Israel said it was deeply grateful to the United States on Saturday after it vetoed a United Nations resolution put forward by the Palestinian leadership condemning Israeli settlement activity. "Israel deeply appreciates the decision by President Obama to veto the Security Council Resolution", Prime Minister Benjamin Netanyahu's office said in a statement.
- U.S. Restricts Staff Movement in West Bank as 'Precaution'
- U.S.: Veto on UN Draft Is Not Endorsement of Settlement Construction
Israel was "prepared to pursue negotiations vigorously" and was "eager to get on" with Israeli-Palestinian peace talks, the premier's office said. The "decision by the US makes it clear that the only path to such a peace will come through direct negotiations and not through the decisions of international bodies," it continued.
The United States voted against a United Nations Security Council draft resolution on Friday that would have condemned Israeli settlements as illegal. The veto by the U.S., a permanent council member, prevented the resolution from being adopted.
The other 14 Security Council members voted in favor of the draft resolution. But the U.S., as one of five permanent council members with the power to block any action by the Security Council, struck it down.
The resolution had nearly 120 co-sponsors. The Obama administration's veto is certain to anger Arab countries and Palestinian supporters around the world.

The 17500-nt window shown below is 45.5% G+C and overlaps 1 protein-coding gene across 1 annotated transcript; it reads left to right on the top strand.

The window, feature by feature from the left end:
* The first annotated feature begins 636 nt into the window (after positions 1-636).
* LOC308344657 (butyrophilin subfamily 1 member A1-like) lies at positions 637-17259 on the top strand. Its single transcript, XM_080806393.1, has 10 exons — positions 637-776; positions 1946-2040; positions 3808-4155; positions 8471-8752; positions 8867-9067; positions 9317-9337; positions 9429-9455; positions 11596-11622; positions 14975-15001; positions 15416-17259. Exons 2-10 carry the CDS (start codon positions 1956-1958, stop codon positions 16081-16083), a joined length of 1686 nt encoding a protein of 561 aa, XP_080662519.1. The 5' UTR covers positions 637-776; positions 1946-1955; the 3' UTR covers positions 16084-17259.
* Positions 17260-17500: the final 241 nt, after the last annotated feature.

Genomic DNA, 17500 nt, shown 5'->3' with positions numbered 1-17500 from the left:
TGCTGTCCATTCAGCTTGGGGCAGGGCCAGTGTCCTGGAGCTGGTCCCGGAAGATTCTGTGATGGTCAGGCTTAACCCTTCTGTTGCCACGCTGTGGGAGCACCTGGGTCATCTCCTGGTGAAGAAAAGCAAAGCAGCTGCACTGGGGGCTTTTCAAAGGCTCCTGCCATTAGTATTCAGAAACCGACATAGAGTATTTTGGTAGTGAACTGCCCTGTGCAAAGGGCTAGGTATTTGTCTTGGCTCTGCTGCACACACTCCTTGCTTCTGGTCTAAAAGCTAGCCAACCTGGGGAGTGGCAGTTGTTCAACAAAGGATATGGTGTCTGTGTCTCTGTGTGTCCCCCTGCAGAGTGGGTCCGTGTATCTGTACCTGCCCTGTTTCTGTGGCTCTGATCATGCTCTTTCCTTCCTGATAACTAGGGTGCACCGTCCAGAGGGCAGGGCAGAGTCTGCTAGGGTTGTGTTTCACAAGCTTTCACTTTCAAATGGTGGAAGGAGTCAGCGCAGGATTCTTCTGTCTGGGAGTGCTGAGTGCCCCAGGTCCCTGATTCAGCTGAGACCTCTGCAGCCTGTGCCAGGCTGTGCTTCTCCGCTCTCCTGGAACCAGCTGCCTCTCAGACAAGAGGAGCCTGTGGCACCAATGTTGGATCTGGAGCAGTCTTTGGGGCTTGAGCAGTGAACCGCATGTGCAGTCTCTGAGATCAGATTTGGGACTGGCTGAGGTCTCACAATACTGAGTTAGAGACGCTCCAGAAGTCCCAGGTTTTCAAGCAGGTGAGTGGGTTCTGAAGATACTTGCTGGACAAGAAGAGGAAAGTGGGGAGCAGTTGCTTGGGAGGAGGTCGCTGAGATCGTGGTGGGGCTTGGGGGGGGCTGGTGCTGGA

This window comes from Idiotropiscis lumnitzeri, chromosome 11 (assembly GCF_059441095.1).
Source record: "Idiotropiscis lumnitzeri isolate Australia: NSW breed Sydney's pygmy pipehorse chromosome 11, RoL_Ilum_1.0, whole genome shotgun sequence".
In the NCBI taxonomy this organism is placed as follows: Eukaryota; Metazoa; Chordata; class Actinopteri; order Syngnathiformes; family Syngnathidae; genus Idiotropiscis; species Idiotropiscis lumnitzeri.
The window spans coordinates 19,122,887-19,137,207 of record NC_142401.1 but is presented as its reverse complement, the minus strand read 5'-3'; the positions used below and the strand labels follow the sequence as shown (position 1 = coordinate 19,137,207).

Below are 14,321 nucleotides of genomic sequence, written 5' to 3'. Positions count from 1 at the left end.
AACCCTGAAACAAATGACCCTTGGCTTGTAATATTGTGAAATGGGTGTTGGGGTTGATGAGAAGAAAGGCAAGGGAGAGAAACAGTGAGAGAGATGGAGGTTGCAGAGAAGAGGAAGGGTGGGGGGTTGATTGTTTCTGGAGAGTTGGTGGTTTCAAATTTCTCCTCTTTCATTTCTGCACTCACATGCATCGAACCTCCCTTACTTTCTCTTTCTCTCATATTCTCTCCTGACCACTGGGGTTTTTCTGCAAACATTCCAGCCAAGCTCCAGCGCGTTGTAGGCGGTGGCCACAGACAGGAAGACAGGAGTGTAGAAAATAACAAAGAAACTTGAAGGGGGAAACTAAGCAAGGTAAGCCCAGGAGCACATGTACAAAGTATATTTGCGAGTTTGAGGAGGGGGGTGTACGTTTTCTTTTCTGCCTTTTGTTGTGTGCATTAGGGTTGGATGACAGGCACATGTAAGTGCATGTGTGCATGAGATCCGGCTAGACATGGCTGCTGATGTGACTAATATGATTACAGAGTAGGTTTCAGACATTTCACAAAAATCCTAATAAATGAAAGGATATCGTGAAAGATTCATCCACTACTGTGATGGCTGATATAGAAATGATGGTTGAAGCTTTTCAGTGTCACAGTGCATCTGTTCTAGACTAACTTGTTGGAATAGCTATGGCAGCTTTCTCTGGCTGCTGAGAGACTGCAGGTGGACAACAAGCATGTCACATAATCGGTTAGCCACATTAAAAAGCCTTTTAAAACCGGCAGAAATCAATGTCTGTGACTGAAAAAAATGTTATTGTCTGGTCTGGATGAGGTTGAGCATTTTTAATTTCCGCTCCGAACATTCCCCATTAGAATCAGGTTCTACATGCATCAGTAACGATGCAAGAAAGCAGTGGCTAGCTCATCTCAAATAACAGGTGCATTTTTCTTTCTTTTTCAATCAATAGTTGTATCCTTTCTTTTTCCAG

The U.S. opposes new Israeli settlements but says taking the issue to the UN will only complicate efforts to resume stalled negotiations between Israel and the Palestinians on a two-state solution.
Palestinians say continued settlement building flouts the internationally-backed peace plan that will permit them to create a viable, contiguous state on the land after a treaty with Israel to end its occupation and 62 years of conflict.
Israel says this is an excuse for avoiding peace talks and a precondition never demanded before during 17 years of negotiation, which has so far produced no agreement.
Peace talks between Israel and the Palestinians began in September but collapsed just three weeks later when a partial Israeli freeze on construction of Jewish settlements in the West Bank expired. The Palestinians have said they will not return to the negotiating table until Israel renews the freeze